Disney’s live-action remake of “Mulan” is now released - but some people won’t be watching it.
Calls to boycott “Mulan” followed immediately after the release of the film on September 4th, and soon enough #BoycottMulan was trending on Twitter, an app which is banned in China.
The film has drawn political controversy for its star Lui Yifei’s statement in support of the action of Hong Kong police against protestors, as well as the fact that “Mulan” was partly filmed in the Xinjiang region, where the Chinese government has held Muslim ethnic detention camps with over a million Uyghur Muslims.
In August 2019, during the Hong Kong protest movement, Yifei stated her support for the Hong Kong Police Force writing, “I support the Hong Kong police. You can all attack me now. What a shame for Hong Kong.”
The Hong Kong police received intense criticism from the Hong Kong citizens due to their excessive force against peaceful protesters, journalists, and medics. This brutality is supported by the Chinese Communist Party, as well as Yifei, a supporter of the government.
Although most of “Mulan” was filmed in New Zealand, there were scenes filmed in the Xinjiang region of China where more than one million Uyghur Muslims are being detained in concentration camps. Disney obviously needed permission from the government to film there and in the end of the movie they gave credit to the Chinese government thanking them for letting them film in Xinjiang.
According to an article for the Los Angeles Times newspaper, Rayhan Asat, an Uyghur graduate of Harvard Law School whose brother Ekpar Asat disappeared in 2016 after visiting the United States on a State Department-sponsored program and then was sentenced to 15 years in prison for “inciting ethnic hatred,” questioned whether Disney had done adequate human rights due diligence before filming.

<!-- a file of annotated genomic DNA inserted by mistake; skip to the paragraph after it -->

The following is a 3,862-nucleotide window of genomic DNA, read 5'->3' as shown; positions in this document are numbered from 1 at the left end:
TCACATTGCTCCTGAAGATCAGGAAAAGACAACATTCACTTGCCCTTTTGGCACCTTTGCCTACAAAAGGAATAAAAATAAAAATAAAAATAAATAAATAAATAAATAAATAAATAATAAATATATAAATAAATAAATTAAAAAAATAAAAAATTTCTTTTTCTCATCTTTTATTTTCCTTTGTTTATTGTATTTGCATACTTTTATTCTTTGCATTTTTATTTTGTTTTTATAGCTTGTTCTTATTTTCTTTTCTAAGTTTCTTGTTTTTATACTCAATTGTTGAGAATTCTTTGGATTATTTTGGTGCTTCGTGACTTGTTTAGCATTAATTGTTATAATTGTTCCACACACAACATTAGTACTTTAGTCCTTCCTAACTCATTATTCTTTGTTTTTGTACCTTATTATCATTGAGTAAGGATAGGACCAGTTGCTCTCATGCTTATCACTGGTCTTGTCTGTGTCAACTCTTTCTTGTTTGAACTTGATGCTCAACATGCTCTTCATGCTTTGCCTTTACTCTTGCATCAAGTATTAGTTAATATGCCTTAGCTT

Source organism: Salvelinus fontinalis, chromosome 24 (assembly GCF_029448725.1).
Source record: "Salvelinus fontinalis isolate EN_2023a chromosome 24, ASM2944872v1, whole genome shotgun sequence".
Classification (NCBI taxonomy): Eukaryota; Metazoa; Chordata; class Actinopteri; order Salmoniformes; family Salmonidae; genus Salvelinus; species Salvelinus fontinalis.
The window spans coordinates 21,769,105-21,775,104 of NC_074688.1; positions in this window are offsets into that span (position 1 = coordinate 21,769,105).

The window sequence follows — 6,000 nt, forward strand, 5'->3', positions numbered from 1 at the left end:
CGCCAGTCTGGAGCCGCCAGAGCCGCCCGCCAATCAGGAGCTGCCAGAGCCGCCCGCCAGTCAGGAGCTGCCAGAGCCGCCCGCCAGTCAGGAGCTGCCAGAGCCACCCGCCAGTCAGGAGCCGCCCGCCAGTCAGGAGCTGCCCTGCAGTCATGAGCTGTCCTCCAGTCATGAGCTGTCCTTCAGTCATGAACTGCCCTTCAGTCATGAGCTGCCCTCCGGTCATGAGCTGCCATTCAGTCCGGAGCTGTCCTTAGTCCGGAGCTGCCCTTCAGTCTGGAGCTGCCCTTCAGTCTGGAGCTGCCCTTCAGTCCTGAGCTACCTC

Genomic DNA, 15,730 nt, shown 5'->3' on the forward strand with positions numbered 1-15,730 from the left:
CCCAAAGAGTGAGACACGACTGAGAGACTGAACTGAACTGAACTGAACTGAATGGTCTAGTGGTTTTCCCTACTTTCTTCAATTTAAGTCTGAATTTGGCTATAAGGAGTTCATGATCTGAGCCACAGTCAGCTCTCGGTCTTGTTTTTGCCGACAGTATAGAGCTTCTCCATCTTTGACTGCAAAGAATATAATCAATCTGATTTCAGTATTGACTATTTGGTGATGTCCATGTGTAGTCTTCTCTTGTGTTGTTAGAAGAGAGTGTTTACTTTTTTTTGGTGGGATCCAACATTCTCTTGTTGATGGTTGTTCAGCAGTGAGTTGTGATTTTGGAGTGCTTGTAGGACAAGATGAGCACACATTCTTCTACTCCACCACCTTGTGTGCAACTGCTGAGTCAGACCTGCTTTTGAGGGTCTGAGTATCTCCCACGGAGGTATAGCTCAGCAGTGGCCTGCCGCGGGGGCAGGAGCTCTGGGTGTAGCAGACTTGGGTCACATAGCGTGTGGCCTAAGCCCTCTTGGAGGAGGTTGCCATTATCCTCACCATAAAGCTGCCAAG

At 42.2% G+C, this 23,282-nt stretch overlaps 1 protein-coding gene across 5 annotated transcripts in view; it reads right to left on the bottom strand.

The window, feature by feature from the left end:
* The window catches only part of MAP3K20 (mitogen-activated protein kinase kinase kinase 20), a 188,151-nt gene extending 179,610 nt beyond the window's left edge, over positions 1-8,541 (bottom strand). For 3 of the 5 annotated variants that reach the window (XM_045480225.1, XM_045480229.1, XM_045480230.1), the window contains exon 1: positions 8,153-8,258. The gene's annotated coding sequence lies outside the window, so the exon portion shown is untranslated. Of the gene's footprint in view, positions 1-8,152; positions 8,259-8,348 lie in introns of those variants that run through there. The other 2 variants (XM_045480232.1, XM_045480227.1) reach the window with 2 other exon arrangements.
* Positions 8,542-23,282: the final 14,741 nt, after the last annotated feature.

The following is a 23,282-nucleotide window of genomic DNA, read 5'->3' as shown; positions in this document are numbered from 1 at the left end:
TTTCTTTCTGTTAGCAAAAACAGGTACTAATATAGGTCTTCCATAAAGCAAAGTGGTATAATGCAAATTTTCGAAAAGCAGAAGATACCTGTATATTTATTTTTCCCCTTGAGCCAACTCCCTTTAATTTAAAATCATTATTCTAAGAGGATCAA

“As a sister of a concentration camp victim, a woman and an attorney, I believe in female empowerment. But when I saw that they partnered with these Xinjiang agencies, I felt they were reducing Mulan from a symbol of female strength to an endorsement of female oppression,” Asat said, pointing to multiple reports of forced sterilization of Uyghur and other ethnic minority women within the concentration camps. “I am boycotting this film.”
Omer Kanat, executive director of the Washington-based Uyghur Human Rights Project, said Disney was papering over crimes against humanity rather than advancing its goal to uplift and inspire.
“We Uyghurs are suffering a living nightmare throughout our homeland, and now it turns out Disney was working with the police there,” Kanat said for the Los Angeles Times newspaper. “Disney needs to contact the Uyghur diaspora, apologize and make amends.”
Disney has admitted that the stack of controversies has caused problems for the studio. They admitted “Mulan” was mainly filmed in New Zealand, while only a part of the movie was filmed in Xinjiang. However, the movie still remains highly offensive for the Muslim community worldwide.
“Mulan” has become one of 2020’s most controversial movies. #BoycottMulan still remains a trending hashtag and petitions are being signed to stop Disney profiting from the Uyghur genocide.
“How Disney's 'Mulan' Became One of 2020's Most Controversial Movies.” Los Angeles Times, Los Angeles Times, 11 Sept. 2020, www.latimes.com/entertainment-arts/business/story/2020-09-11/disneys-mulan-debuts-in-china-heres-why-its-controversial.